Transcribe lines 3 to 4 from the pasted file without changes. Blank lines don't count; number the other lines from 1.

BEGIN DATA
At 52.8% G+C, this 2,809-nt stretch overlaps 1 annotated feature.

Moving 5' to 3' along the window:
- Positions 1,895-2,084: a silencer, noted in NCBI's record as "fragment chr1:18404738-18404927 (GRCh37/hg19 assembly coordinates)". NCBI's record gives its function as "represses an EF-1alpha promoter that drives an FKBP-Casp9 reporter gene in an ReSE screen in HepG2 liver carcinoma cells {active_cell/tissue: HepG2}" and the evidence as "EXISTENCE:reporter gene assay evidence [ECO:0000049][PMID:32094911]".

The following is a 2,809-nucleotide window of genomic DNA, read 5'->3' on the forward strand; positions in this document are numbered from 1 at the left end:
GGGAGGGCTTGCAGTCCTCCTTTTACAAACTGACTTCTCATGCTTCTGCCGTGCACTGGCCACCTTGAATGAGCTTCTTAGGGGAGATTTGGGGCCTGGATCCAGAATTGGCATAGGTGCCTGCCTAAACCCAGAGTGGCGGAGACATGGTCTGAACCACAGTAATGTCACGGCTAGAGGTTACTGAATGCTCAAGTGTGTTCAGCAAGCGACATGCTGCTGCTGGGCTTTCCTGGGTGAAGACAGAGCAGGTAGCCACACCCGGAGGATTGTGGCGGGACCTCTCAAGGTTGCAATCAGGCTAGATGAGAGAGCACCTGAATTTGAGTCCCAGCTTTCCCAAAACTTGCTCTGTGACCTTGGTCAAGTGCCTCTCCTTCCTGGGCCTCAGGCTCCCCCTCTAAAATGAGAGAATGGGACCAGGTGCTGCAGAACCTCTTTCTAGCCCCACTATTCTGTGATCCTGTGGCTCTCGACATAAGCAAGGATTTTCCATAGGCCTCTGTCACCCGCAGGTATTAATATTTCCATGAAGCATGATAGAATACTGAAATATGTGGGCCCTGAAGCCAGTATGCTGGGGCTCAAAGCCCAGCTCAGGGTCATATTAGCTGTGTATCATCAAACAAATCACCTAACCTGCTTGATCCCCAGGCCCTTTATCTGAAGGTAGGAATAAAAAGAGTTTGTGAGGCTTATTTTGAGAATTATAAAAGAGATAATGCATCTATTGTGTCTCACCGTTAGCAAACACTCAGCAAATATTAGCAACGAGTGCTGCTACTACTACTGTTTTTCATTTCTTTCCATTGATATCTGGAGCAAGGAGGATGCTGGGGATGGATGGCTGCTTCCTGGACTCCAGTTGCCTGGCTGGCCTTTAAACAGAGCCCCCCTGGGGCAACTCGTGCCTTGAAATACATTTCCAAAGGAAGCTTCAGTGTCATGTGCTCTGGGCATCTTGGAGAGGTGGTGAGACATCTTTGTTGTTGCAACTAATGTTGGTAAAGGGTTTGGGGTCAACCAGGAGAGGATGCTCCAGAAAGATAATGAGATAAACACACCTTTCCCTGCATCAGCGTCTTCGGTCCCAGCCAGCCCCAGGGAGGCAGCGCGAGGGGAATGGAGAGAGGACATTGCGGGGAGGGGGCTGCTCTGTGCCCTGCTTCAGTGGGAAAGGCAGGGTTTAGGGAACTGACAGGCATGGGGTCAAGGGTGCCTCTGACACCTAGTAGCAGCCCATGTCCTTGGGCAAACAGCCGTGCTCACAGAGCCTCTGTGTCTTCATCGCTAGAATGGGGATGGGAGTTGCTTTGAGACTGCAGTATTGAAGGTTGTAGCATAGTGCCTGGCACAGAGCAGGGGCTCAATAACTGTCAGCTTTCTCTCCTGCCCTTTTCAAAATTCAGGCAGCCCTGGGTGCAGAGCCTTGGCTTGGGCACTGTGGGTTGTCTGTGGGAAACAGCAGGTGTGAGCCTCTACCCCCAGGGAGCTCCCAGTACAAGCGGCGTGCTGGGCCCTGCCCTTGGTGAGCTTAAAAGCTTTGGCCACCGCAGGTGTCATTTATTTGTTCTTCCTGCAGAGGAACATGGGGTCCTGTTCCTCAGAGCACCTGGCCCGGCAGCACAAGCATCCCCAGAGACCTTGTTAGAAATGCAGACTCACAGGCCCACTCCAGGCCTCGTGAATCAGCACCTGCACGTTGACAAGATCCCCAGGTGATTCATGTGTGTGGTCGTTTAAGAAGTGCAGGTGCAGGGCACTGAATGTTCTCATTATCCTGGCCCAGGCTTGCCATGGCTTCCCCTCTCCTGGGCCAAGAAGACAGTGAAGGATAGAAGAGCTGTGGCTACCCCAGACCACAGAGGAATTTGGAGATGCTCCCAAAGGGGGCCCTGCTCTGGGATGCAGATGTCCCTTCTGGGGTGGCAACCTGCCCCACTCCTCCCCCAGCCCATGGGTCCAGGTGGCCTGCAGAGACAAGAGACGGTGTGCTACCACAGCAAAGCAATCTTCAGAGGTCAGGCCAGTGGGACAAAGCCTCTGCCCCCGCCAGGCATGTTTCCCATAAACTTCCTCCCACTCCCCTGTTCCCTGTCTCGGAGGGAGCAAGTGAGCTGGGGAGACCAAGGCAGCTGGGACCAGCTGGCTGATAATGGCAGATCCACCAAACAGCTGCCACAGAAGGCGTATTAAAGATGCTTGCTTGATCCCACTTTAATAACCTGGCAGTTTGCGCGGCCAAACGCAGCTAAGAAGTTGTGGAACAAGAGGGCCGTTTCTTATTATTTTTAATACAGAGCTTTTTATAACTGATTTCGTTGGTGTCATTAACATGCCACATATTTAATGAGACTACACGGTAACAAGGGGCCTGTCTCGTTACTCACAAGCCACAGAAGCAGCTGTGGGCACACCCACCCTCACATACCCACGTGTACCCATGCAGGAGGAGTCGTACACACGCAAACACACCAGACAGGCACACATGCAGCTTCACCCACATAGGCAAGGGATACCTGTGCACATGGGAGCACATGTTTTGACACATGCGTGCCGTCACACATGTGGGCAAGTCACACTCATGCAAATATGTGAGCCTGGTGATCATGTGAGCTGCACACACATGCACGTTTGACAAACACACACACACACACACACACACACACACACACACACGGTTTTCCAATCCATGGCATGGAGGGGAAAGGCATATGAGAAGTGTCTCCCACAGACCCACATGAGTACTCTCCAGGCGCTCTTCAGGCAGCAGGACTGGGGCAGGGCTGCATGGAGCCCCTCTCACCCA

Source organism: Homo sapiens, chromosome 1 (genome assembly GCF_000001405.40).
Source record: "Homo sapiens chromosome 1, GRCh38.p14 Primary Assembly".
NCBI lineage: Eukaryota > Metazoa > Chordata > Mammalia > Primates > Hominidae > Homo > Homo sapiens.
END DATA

- Positions 1,895-2,084: a silencer, noted in NCBI's record as "fragment chr1:18404738-18404927 (GRCh37/hg19 assembly coordinates)". NCBI's record gives its function as "represses an EF-1alpha promoter that drives an FKBP-Casp9 reporter gene in an ReSE screen in HepG2 liver carcinoma cells {active_cell/tissue: HepG2}" and the evidence as "EXISTENCE:reporter gene assay evidence [ECO:0000049][PMID:32094911]".

The following is a 2,809-nucleotide window of genomic DNA, read 5'->3' on the forward strand; positions in this document are numbered from 1 at the left end: